This latter problem often comes up in theological discussions of the problem of evil. Both the atheist and the believer face a version of it. In the first case, the skeptic’s claim that he could create a better world than God allegedly has, faces the specificity problem. How exactly would one go about it? What would such a world look like, exactly? Would it be a world entirely free of adversity? If so, that would also rule out much human achievement born of adversity. Would it be a world void of human vice? If so, we would have to figure out how such a world is compatible with freedom. Would it be a world without disease and natural disasters? If so, we would have to specify what different physical laws would govern such a world. In short, specifying the content of this hypothetical world with enough nuance to exclude everything we wish to rule out and include only what we wish to retain, is quite difficult in practice.

The theist faces a related problem. The believer claims that God is omnipotent, however, that statement — coupled with the claim that God is good — seems incompatible with the evil in the world. The theist then has to explain how it’s possible for an omnipotent being to fail to prevent evil. It turns out that there are rules governing omnipotence too. Take the famous ‘Stone Paradox’ that’s familiar to many undergraduate philosophy students: Can an omnipotent being create a stone so heavy that he cannot lift it? If one says ‘no’ then there’s something an omnipotent being can’t do, namely create the stone. If one says ‘yes’ then there’s something an omnipotent being can’t do, namely lift the stone. Of course, one could argue that one of the things an omnipotent being could do is to cease to be omnipotent. So an omnipotent being could create the stone, cease to be omnipotent, then fail to lift it. This is a cheat though, because the failure would not be the failure of an omnipotent being. Also, laying aside his omnipotence is something that God, given the rules, can’t do, so this option is not open to the theist. Again, my point is that outlining the rules governing omnipotence in sufficient detail to explain God’s failure to prevent evil without qualifying God’s power such that he ceases to be omnipotent, is quite a difficult exercise.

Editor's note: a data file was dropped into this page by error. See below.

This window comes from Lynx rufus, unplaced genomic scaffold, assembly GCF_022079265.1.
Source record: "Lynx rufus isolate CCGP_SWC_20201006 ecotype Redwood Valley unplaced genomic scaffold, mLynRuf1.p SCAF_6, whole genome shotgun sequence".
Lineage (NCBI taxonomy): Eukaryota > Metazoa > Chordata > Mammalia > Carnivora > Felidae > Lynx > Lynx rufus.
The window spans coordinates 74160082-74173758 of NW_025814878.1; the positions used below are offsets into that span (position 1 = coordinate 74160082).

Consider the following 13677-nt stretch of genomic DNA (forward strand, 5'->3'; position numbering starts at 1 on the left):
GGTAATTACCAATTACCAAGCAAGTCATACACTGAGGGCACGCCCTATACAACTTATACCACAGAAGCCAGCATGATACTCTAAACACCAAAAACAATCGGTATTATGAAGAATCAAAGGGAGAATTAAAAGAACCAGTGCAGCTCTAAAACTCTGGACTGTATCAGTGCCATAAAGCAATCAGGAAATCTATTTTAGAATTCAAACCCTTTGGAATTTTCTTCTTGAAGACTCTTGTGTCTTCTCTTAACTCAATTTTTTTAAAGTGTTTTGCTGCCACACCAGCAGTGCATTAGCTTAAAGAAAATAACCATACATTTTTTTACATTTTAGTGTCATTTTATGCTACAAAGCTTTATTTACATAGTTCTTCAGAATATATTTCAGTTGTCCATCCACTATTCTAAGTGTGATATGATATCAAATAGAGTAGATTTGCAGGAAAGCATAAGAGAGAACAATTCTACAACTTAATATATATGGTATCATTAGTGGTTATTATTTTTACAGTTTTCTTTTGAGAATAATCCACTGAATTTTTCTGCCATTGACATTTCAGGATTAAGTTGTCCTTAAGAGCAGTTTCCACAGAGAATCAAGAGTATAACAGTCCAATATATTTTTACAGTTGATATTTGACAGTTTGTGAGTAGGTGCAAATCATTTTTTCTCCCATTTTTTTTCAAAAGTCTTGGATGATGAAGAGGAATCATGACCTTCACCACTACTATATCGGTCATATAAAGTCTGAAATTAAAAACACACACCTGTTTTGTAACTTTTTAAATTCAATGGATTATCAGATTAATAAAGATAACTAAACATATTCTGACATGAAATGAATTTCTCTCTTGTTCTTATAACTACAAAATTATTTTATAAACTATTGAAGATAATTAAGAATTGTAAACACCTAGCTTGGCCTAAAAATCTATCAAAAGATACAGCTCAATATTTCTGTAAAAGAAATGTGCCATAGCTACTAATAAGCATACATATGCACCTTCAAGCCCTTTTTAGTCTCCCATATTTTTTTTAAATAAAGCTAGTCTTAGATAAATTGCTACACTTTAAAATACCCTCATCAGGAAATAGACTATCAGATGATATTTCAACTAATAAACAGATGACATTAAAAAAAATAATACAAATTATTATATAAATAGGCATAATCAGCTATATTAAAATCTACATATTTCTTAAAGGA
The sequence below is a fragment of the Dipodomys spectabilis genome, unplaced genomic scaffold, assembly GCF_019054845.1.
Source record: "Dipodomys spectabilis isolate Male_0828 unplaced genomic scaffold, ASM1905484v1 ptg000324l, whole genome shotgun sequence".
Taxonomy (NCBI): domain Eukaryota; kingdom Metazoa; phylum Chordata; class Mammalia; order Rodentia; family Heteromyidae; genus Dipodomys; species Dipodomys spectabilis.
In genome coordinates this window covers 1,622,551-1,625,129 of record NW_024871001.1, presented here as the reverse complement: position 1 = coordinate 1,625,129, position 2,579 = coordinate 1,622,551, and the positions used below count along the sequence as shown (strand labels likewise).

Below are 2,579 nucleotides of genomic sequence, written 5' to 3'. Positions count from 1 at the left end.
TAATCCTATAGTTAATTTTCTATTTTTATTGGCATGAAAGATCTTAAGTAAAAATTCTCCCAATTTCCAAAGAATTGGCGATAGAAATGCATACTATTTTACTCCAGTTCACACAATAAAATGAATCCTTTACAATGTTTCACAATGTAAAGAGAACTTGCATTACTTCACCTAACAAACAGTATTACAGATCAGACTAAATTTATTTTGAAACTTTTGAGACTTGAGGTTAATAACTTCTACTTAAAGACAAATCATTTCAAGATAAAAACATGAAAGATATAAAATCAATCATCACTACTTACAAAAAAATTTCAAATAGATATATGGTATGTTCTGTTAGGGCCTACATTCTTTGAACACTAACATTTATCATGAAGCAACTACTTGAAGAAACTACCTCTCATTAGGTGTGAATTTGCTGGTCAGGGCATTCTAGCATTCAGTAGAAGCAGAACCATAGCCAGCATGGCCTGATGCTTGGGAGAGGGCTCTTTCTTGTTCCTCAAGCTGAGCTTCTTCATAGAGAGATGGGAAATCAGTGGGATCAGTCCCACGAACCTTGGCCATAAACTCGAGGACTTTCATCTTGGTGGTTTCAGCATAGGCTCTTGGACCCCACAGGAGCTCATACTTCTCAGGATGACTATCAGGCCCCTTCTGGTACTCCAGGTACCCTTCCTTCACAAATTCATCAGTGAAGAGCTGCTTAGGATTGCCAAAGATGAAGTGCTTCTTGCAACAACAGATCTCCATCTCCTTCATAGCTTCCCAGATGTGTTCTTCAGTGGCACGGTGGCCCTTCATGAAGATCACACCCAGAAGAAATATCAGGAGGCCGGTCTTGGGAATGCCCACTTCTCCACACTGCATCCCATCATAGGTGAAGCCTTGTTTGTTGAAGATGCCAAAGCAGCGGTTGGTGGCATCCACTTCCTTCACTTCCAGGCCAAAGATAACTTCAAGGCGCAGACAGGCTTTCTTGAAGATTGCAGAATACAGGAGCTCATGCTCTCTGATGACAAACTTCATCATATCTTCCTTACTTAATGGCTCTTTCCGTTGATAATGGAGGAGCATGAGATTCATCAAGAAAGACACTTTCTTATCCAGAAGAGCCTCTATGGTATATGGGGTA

So there are several rules that are tricky to spell out in a satisfying manner. This problem also faces law-makers, which explains why the law becomes so complicated. However, even with all of that specificity there are still loopholes and unintended consequences. As Wittgenstein pointed out, such practical problems are bound up with the limits of language. But that’s little consolation when I’m trying to figure out when to feed my gremlin.